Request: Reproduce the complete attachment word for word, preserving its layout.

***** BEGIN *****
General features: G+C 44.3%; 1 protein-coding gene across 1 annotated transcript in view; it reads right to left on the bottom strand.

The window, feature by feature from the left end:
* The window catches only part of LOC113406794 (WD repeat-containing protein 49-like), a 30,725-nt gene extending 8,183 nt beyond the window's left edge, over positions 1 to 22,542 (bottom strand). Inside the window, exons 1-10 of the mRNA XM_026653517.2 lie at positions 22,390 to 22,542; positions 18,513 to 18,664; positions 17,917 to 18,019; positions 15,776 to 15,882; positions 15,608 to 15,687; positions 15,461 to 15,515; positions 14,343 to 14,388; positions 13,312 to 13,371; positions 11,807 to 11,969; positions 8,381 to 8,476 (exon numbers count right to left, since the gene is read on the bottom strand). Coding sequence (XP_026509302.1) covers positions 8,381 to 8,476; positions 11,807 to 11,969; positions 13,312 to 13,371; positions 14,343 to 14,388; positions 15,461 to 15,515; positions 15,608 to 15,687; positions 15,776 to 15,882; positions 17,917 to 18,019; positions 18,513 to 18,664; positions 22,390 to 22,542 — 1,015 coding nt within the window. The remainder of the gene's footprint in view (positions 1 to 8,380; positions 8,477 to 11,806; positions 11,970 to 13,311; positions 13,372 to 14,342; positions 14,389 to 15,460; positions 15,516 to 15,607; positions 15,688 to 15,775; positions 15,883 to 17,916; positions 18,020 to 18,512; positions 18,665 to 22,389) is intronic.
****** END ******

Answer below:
General features: G+C 44.3%; 1 protein-coding gene across 1 annotated transcript in view; it reads right to left on the bottom strand.

The window, feature by feature from the left end:
* The window catches only part of LOC113406794 (WD repeat-containing protein 49-like), a 30,725-nt gene extending 8,183 nt beyond the window's left edge, over positions 1 to 22,542 (bottom strand). Inside the window, exons 1-10 of the mRNA XM_026653517.2 lie at positions 22,390 to 22,542; positions 18,513 to 18,664; positions 17,917 to 18,019; positions 15,776 to 15,882; positions 15,608 to 15,687; positions 15,461 to 15,515; positions 14,343 to 14,388; positions 13,312 to 13,371; positions 11,807 to 11,969; positions 8,381 to 8,476 (exon numbers count right to left, since the gene is read on the bottom strand). Coding sequence (XP_026509302.1) covers positions 8,381 to 8,476; positions 11,807 to 11,969; positions 13,312 to 13,371; positions 14,343 to 14,388; positions 15,461 to 15,515; positions 15,608 to 15,687; positions 15,776 to 15,882; positions 17,917 to 18,019; positions 18,513 to 18,664; positions 22,390 to 22,542 — 1,015 coding nt within the window. The remainder of the gene's footprint in view (positions 1 to 8,380; positions 8,477 to 11,806; positions 11,970 to 13,311; positions 13,372 to 14,342; positions 14,389 to 15,460; positions 15,516 to 15,607; positions 15,688 to 15,775; positions 15,883 to 17,916; positions 18,020 to 18,512; positions 18,665 to 22,389) is intronic.